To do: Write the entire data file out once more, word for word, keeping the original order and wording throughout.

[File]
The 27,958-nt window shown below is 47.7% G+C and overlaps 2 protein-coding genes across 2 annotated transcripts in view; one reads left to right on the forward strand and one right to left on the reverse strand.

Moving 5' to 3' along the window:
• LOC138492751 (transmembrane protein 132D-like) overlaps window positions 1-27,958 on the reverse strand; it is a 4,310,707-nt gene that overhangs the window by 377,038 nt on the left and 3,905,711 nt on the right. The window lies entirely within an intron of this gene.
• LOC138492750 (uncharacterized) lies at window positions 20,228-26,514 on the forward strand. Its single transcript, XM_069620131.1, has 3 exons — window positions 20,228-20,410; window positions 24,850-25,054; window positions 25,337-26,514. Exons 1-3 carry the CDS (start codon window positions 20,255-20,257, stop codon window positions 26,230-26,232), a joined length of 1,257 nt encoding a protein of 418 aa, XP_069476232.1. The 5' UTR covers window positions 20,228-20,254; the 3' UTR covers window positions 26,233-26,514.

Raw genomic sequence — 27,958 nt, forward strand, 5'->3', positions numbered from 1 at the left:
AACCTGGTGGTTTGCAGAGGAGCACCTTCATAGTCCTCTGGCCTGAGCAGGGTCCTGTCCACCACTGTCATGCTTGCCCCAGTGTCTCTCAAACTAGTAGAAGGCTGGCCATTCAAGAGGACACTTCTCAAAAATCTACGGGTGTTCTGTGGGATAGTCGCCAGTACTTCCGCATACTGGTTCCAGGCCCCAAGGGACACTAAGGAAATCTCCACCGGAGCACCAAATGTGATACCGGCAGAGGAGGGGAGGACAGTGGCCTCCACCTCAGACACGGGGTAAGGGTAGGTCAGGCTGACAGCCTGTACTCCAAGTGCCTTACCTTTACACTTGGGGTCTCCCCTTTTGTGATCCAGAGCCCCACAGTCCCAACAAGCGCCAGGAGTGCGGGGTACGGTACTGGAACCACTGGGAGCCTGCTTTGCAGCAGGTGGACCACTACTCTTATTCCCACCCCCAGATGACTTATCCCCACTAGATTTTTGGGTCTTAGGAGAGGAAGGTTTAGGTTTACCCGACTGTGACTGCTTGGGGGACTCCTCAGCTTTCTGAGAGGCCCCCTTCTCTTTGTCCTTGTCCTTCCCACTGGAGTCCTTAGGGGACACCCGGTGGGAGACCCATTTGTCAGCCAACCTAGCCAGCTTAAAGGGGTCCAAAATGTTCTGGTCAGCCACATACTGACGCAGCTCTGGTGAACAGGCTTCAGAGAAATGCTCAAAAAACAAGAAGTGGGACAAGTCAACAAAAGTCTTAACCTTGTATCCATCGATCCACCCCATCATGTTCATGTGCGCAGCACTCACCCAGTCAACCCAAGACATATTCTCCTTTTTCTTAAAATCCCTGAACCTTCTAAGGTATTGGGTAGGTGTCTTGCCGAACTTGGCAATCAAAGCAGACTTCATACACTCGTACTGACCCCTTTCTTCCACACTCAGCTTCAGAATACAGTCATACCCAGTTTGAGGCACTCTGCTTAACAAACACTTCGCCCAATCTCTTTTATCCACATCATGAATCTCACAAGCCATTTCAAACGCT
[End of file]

The 27,958-nt window shown below is 47.7% G+C and overlaps 2 protein-coding genes across 2 annotated transcripts in view; one reads left to right on the forward strand and one right to left on the reverse strand.

Moving 5' to 3' along the window:
• LOC138492751 (transmembrane protein 132D-like) overlaps window positions 1-27,958 on the reverse strand; it is a 4,310,707-nt gene that overhangs the window by 377,038 nt on the left and 3,905,711 nt on the right. The window lies entirely within an intron of this gene.
• LOC138492750 (uncharacterized) lies at window positions 20,228-26,514 on the forward strand. Its single transcript, XM_069620131.1, has 3 exons — window positions 20,228-20,410; window positions 24,850-25,054; window positions 25,337-26,514. Exons 1-3 carry the CDS (start codon window positions 20,255-20,257, stop codon window positions 26,230-26,232), a joined length of 1,257 nt encoding a protein of 418 aa, XP_069476232.1. The 5' UTR covers window positions 20,228-20,254; the 3' UTR covers window positions 26,233-26,514.

Raw genomic sequence — 27,958 nt, forward strand, 5'->3', positions numbered from 1 at the left:
AACCTGGTGGTTTGCAGAGGAGCACCTTCATAGTCCTCTGGCCTGAGCAGGGTCCTGTCCACCACTGTCATGCTTGCCCCAGTGTCTCTCAAACTAGTAGAAGGCTGGCCATTCAAGAGGACACTTCTCAAAAATCTACGGGTGTTCTGTGGGATAGTCGCCAGTACTTCCGCATACTGGTTCCAGGCCCCAAGGGACACTAAGGAAATCTCCACCGGAGCACCAAATGTGATACCGGCAGAGGAGGGGAGGACAGTGGCCTCCACCTCAGACACGGGGTAAGGGTAGGTCAGGCTGACAGCCTGTACTCCAAGTGCCTTACCTTTACACTTGGGGTCTCCCCTTTTGTGATCCAGAGCCCCACAGTCCCAACAAGCGCCAGGAGTGCGGGGTACGGTACTGGAACCACTGGGAGCCTGCTTTGCAGCAGGTGGACCACTACTCTTATTCCCACCCCCAGATGACTTATCCCCACTAGATTTTTGGGTCTTAGGAGAGGAAGGTTTAGGTTTACCCGACTGTGACTGCTTGGGGGACTCCTCAGCTTTCTGAGAGGCCCCCTTCTCTTTGTCCTTGTCCTTCCCACTGGAGTCCTTAGGGGACACCCGGTGGGAGACCCATTTGTCAGCCAACCTAGCCAGCTTAAAGGGGTCCAAAATGTTCTGGTCAGCCACATACTGACGCAGCTCTGGTGAACAGGCTTCAGAGAAATGCTCAAAAAACAAGAAGTGGGACAAGTCAACAAAAGTCTTAACCTTGTATCCATCGATCCACCCCATCATGTTCATGTGCGCAGCACTCACCCAGTCAACCCAAGACATATTCTCCTTTTTCTTAAAATCCCTGAACCTTCTAAGGTATTGGGTAGGTGTCTTGCCGAACTTGGCAATCAAAGCAGACTTCATACACTCGTACTGACCCCTTTCTTCCACACTCAGCTTCAGAATACAGTCATACCCAGTTTGAGGCACTCTGCTTAACAAACACTTCGCCCAATCTCTTTTATCCACATCATGAATCTCACAAGCCATTTCAAACGCT